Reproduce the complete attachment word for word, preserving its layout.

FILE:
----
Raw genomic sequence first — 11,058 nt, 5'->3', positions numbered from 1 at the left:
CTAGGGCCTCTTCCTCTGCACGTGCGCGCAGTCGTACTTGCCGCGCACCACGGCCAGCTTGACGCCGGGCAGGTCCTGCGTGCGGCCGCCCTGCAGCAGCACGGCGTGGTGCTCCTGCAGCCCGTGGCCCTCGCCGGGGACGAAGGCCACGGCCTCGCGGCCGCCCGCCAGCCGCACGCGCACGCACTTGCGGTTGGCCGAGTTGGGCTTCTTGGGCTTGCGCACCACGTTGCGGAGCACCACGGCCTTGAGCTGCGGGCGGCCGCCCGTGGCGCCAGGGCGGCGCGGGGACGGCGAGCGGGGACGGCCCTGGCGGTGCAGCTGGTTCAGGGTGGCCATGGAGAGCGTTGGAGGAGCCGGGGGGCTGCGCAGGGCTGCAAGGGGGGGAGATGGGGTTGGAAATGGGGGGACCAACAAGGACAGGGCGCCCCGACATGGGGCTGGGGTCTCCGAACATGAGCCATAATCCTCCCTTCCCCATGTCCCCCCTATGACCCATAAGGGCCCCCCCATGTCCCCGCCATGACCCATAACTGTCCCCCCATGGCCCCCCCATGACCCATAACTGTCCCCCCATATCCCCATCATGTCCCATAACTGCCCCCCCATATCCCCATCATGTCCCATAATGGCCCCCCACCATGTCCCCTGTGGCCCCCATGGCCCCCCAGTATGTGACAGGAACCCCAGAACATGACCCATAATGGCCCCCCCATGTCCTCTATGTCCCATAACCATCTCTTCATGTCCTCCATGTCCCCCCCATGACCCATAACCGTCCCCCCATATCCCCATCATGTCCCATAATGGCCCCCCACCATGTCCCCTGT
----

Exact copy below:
Raw genomic sequence first — 11,058 nt, 5'->3', positions numbered from 1 at the left:
CTAGGGCCTCTTCCTCTGCACGTGCGCGCAGTCGTACTTGCCGCGCACCACGGCCAGCTTGACGCCGGGCAGGTCCTGCGTGCGGCCGCCCTGCAGCAGCACGGCGTGGTGCTCCTGCAGCCCGTGGCCCTCGCCGGGGACGAAGGCCACGGCCTCGCGGCCGCCCGCCAGCCGCACGCGCACGCACTTGCGGTTGGCCGAGTTGGGCTTCTTGGGCTTGCGCACCACGTTGCGGAGCACCACGGCCTTGAGCTGCGGGCGGCCGCCCGTGGCGCCAGGGCGGCGCGGGGACGGCGAGCGGGGACGGCCCTGGCGGTGCAGCTGGTTCAGGGTGGCCATGGAGAGCGTTGGAGGAGCCGGGGGGCTGCGCAGGGCTGCAAGGGGGGGAGATGGGGTTGGAAATGGGGGGACCAACAAGGACAGGGCGCCCCGACATGGGGCTGGGGTCTCCGAACATGAGCCATAATCCTCCCTTCCCCATGTCCCCCCTATGACCCATAAGGGCCCCCCCATGTCCCCGCCATGACCCATAACTGTCCCCCCATGGCCCCCCCATGACCCATAACTGTCCCCCCATATCCCCATCATGTCCCATAACTGCCCCCCCATATCCCCATCATGTCCCATAATGGCCCCCCACCATGTCCCCTGTGGCCCCCATGGCCCCCCAGTATGTGACAGGAACCCCAGAACATGACCCATAATGGCCCCCCCATGTCCTCTATGTCCCATAACCATCTCTTCATGTCCTCCATGTCCCCCCCATGACCCATAACCGTCCCCCCATATCCCCATCATGTCCCATAATGGCCCCCCACCATGTCCCCTGT